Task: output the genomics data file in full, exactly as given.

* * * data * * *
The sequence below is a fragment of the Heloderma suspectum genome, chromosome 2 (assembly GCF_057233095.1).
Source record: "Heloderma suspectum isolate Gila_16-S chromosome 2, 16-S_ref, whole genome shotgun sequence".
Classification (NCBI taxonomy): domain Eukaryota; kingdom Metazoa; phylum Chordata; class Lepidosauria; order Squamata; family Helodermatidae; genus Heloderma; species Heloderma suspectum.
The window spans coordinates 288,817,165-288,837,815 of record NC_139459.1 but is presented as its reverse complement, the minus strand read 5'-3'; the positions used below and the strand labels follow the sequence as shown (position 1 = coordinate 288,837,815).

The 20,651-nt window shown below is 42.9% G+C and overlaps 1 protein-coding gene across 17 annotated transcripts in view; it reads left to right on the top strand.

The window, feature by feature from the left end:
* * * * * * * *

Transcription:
The sequence below is a fragment of the Heloderma suspectum genome, chromosome 2 (assembly GCF_057233095.1).
Source record: "Heloderma suspectum isolate Gila_16-S chromosome 2, 16-S_ref, whole genome shotgun sequence".
Classification (NCBI taxonomy): domain Eukaryota; kingdom Metazoa; phylum Chordata; class Lepidosauria; order Squamata; family Helodermatidae; genus Heloderma; species Heloderma suspectum.
The window spans coordinates 288,817,165-288,837,815 of record NC_139459.1 but is presented as its reverse complement, the minus strand read 5'-3'; the positions used below and the strand labels follow the sequence as shown (position 1 = coordinate 288,837,815).

The 20,651-nt window shown below is 42.9% G+C and overlaps 1 protein-coding gene across 17 annotated transcripts in view; it reads left to right on the top strand.

The window, feature by feature from the left end: